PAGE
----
In Paradise Lost, John Milton wrote that, “the mind is its own place, and in itself can make a heaven of hell, a hell of heaven” – in other words, it’s all relative. This strikes a chord for anyone who has followed the development of digital audio from its consumer debut back in the early nineteen eighties, up to now…
The very first Compact Disc players seemed amazing at the time, not least because they had none of the faults of the vinyl LP format that we had all become so accustomed to. The new digital disc had no wow and flutter, no tracking error distortion, no turntable bearing rumble – and of course the ‘snap, crackle and pop’ from all those vinyl surface imperfections was also banished. Instead, the new format came over as strikingly clean and open, so much so that some critics declared that it was actually too stark and forward to be listenable.
We didn’t realise it at the time, but many complaints about the new format’s bright sound were simply because most audiophiles had built their hi-fi systems around analogue front ends that were rather veiled in real terms. For example, the reference moving coil cartridge of the day was Supex’s SD900, which when fitted to most reviewers’ favourite turntable – the Linn Sondek LP12 – sounded rather warm. To counter this, many opted for forward sounding amplification or loudspeakers. Inevitably then, when you put a new CD player into such a system, it sounded bright.
As the decade progressed, audiophiles began to better integrate digital into their hi-fi systems, building them around their new Compact Disc front ends. The controversy about ‘the sound of digital’ began to subside, and the new format began to gain mass appeal. Then Philips launched its new Bitstream DAC and digital filter, which found its way into countless mainstream CD players from all around the world. It further smoothed out digital sound, having less of the ‘glare’ that characterised earlier generations of multi-bit DACs. By the early nineties, Compact Disc was now a mature technology giving pleasure to huge numbers of people.
There was resistance at the top, though – in the high end market analogue still held sway. Ironically the latter half of the nineteen eighties saw some major leaps forward in terms of pick-up cartridge and tonearm technology, which made LPs sound cleaner and more accurate than ever before. In 1996 dCS launched the Elgar, the company’s first ever consumer digital-to-analogue converter. This proved a major market disruptor, offering more transparent and neutral sound than any other digital source on sale, as many critics attested. It ratcheted up the audio quality from silver disc significantly, finally making digital audio the choice of many high end users.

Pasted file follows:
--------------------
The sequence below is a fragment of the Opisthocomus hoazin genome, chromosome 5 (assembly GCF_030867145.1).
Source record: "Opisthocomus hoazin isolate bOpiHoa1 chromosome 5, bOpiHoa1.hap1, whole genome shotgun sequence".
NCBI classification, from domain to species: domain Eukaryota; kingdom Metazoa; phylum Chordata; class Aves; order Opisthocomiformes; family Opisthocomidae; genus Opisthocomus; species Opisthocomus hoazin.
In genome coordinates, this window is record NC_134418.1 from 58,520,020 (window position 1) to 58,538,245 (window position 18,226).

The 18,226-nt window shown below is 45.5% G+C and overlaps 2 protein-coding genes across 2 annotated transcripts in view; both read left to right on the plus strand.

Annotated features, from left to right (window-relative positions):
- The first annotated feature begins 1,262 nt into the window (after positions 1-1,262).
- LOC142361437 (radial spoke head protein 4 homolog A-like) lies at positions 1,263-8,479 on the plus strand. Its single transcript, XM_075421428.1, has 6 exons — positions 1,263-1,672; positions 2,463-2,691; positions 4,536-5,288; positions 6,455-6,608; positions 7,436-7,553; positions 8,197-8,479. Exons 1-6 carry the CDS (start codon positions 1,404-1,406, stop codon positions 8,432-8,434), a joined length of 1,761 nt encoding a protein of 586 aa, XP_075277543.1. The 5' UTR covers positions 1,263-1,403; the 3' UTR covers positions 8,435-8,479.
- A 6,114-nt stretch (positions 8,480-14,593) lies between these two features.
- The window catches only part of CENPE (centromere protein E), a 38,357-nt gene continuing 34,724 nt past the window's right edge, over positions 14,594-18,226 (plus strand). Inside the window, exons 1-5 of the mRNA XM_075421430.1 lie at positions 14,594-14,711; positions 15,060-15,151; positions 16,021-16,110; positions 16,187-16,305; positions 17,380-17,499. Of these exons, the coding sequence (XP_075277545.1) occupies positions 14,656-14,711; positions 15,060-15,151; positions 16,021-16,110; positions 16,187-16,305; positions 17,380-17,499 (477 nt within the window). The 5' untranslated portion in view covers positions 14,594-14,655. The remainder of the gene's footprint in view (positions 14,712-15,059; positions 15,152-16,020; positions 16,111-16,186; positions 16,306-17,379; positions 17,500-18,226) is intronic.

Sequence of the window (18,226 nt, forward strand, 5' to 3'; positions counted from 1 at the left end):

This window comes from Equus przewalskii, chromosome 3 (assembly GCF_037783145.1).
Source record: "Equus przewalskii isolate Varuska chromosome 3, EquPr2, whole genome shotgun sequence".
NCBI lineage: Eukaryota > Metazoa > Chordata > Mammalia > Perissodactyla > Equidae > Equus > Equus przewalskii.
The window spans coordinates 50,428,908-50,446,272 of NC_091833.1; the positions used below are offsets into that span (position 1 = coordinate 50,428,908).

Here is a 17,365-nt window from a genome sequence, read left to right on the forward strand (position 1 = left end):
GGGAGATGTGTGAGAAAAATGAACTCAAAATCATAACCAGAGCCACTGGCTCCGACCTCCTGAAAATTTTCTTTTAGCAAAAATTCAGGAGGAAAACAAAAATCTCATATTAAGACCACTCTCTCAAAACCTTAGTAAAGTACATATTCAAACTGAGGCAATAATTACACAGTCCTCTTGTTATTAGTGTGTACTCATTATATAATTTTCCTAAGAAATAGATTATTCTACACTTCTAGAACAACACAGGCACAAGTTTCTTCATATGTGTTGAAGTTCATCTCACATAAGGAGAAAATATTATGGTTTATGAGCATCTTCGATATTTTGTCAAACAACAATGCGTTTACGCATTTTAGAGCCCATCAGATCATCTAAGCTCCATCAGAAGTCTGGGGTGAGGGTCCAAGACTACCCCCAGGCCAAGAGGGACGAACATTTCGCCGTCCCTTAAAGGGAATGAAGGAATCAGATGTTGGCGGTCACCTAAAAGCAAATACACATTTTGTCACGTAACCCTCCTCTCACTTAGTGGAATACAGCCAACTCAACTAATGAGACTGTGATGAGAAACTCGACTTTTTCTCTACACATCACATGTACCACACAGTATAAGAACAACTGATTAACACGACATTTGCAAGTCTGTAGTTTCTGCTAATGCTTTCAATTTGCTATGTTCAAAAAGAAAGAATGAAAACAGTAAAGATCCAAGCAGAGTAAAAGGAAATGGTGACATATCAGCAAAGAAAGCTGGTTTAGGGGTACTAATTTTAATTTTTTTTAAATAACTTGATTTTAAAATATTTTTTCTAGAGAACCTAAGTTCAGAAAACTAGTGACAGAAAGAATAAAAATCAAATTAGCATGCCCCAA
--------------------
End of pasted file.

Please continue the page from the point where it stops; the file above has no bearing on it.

At that time, Elgar showed that many people using lesser digital front ends had indeed been making “a heaven of hell”, as they hadn’t realised what the CD format was capable of until they heard it. Yet as time went by, Elgar itself was eclipsed. The launch of Debussy in 2008 was a major inflection point, because it offered greater performance despite being the company’s ‘entry-level’ product. Its newer implementation of the Ring DAC was a real step up, bringing more refinement and insight into the recording, and giving a less constrained soundstage.
Due to the unique way that dCS DACs are made, they have upgradeable firmware which allows the company’s engineers to update them with new features and/or format compatibility. That’s why they have far longer production lives than rival manufacturers, most of which use bought-in silicon chips that cannot be improved upon after the design is finalised. For this reason, dCS DACs are not routinely replaced – they stay in the range for a protracted period of time and are only replaced when there’s a comprehensive improvement possible.
Now that time has come for Debussy. The DAC that made the once state-of-the-art Elgar look ordinary, has itself now bowed out to be replaced by the Bartók. It’s quite a thing to compare the two. Separated in time by a decade, the new DAC sports a hi-res OLED display, which is necessary to control its wide range of modern features. This includes full streaming capability and the option of a high quality headphone amplifier – plus of course full app control.
The key difference is in its sound, though. Major tweaks to the Ring DAC control board, ancillary circuitry and the computer code that runs things have delivered a step-change in performance. Bartók sounds dramatically faster, more open, engaging and insightful than its predecessor. It has a more tuneful bass, superior rendition of the music’s rhythms and greater dynamism – which makes the once-excellent Debussy seem rather laid-back by comparison. This shows two things, the first being that despite dCS having used the Ring DAC for three decades, it has constantly been improved over the years. Second, the things that we think are pretty special at one point in history, are never as good as it gets. “Time and tide wait for no man”, as the saying goes…